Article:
Savagnin is a thick skinned, non aromatic white variety with high acidity and notes of citrus and apple.
It is also known as Traminer, not to be confused with Gewurztraminer (they bear little to no resemblance) though they are related. It is planted most widely in the Jura region of France, where it is either blended with Chardonnay or produced as a single varietal wine. It can be made into Cremant du Jura, Jura Blanc and Vin Jaune.
Savagnin can be produced in two styles. Ouillé wines are topped up in barrel as they age, ensuring that the wine has limited exposure to oxygen and retains its primary fruit characters. Sous Voile wines are left to age under a veil of flor, in a similar process to Fino or Manzanilla sherry. The finished wine however, tends to be richer, more powerful and more structured than either of those examples.
Vin Jaune or ‘Yellow wine’ is the most distinctive expression of Savagnin. It must be fermented to dry and aged sous voile for approximately 6 years, with no ‘topping up’ allowed. A portion of the wine evaporates over this time, and the finished product is bottled in 620ml bottles called ‘clavelins’. Vin Jaune is characterised by nutty, curry leaf aromas and saline minerality. They are deeply savoury and are incredibly long lived. Chateau Chalon is an appellation within the Vin Jaune category and is often said to produce the finest examples in the style.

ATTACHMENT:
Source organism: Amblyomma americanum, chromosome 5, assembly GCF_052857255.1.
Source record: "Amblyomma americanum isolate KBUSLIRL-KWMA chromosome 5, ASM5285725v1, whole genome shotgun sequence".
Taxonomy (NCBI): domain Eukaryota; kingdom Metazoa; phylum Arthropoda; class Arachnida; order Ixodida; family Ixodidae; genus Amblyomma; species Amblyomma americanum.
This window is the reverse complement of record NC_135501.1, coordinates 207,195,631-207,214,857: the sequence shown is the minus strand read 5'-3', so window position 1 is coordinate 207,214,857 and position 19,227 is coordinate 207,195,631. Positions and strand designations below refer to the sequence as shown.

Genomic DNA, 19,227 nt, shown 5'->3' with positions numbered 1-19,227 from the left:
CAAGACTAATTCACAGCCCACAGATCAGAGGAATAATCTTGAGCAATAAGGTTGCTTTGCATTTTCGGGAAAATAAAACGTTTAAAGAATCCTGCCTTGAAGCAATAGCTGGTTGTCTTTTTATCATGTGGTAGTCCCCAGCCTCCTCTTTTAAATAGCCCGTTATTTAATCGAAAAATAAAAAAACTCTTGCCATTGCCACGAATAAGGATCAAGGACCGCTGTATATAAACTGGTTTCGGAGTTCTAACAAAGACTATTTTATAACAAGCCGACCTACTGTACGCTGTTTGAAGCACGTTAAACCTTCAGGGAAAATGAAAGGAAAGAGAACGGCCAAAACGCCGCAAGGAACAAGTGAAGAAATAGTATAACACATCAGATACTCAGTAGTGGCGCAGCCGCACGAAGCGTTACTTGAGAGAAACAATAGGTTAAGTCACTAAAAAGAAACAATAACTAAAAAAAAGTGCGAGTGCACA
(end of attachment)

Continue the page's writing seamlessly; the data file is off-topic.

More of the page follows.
Typically speaking oxidative or sous voile styles of Savagnin work well with comté cheese and charcuterie. Fresher ouillé wines work well with roast chicken or mushroom dishes but are fairly versatile.